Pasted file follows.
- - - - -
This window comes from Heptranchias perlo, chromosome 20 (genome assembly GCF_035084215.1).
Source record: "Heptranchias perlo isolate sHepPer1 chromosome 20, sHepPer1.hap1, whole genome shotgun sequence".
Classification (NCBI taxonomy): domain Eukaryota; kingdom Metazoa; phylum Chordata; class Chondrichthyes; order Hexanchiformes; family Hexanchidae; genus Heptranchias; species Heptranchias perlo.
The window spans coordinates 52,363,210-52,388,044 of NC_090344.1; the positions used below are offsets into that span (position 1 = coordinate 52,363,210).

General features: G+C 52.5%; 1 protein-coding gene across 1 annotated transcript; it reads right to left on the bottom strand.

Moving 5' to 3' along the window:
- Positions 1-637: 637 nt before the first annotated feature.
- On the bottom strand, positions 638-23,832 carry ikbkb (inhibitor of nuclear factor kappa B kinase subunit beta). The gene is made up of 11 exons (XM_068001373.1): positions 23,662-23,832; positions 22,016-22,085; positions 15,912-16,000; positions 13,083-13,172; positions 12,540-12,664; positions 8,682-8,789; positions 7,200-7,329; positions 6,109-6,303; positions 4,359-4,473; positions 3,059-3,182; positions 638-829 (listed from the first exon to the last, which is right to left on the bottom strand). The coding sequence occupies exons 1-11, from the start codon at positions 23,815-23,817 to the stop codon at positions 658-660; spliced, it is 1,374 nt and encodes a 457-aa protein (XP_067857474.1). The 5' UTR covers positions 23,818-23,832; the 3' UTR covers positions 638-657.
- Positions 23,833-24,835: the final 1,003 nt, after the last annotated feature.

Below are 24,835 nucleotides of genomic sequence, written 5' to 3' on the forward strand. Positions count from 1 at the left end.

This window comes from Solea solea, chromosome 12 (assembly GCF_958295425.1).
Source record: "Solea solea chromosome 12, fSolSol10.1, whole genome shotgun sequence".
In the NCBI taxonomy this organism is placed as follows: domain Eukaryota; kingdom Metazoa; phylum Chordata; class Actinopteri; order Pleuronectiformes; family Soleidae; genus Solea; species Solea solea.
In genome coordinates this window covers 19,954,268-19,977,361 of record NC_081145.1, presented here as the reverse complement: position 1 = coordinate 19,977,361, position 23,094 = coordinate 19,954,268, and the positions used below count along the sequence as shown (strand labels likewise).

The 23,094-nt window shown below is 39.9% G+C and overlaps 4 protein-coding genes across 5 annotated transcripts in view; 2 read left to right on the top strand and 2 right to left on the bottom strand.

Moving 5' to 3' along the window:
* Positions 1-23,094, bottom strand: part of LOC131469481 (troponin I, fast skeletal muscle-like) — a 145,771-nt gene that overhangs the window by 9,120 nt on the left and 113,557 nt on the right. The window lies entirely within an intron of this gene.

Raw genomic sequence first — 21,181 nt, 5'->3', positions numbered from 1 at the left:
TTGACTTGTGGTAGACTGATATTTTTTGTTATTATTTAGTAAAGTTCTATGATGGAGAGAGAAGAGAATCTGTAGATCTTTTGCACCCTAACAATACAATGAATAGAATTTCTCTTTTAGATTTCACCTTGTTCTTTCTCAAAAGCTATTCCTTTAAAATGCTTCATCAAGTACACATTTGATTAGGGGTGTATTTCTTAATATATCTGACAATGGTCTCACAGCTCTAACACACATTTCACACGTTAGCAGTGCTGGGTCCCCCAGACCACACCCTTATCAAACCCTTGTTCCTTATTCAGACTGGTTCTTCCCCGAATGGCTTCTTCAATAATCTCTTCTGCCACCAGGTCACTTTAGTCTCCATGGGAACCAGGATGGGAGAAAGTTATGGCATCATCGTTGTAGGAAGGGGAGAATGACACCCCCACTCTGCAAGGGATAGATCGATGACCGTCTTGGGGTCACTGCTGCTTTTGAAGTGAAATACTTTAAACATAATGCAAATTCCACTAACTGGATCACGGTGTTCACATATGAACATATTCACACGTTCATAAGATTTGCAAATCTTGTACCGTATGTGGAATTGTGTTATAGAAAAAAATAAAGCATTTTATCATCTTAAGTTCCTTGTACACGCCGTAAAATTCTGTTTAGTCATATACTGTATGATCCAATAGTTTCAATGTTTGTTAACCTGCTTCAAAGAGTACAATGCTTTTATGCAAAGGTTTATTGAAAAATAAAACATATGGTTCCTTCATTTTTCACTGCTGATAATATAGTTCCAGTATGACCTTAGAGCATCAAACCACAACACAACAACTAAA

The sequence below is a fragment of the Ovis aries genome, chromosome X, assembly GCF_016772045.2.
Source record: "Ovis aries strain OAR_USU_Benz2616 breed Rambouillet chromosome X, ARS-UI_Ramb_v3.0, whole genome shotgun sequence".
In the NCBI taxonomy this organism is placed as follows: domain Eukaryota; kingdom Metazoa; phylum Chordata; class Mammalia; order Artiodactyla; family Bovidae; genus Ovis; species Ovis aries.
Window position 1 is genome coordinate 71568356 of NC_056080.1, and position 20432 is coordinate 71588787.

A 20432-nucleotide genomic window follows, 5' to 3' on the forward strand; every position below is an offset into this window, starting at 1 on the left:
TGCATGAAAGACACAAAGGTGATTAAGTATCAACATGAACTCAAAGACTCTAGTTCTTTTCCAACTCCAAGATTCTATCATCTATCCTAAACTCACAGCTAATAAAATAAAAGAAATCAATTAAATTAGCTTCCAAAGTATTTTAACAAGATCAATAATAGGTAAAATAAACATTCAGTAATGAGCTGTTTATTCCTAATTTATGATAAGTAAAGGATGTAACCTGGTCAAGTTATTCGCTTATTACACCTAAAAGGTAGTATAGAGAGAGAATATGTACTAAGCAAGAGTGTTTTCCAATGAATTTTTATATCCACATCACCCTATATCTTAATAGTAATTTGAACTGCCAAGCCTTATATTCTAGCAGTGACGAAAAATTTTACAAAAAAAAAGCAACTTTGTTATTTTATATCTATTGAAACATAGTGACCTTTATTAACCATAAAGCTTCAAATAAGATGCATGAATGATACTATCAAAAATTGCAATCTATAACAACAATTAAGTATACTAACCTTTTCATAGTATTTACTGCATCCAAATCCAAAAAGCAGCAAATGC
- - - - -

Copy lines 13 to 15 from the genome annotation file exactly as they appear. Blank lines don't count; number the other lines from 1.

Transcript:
In the NCBI taxonomy this organism is placed as follows: domain Eukaryota; kingdom Metazoa; phylum Chordata; class Actinopteri; order Pleuronectiformes; family Soleidae; genus Solea; species Solea solea.
In genome coordinates this window covers 19,954,268-19,977,361 of record NC_081145.1, presented here as the reverse complement: position 1 = coordinate 19,977,361, position 23,094 = coordinate 19,954,268, and the positions used below count along the sequence as shown (strand labels likewise).

The 23,094-nt window shown below is 39.9% G+C and overlaps 4 protein-coding genes across 5 annotated transcripts in view; 2 read left to right on the top strand and 2 right to left on the bottom strand.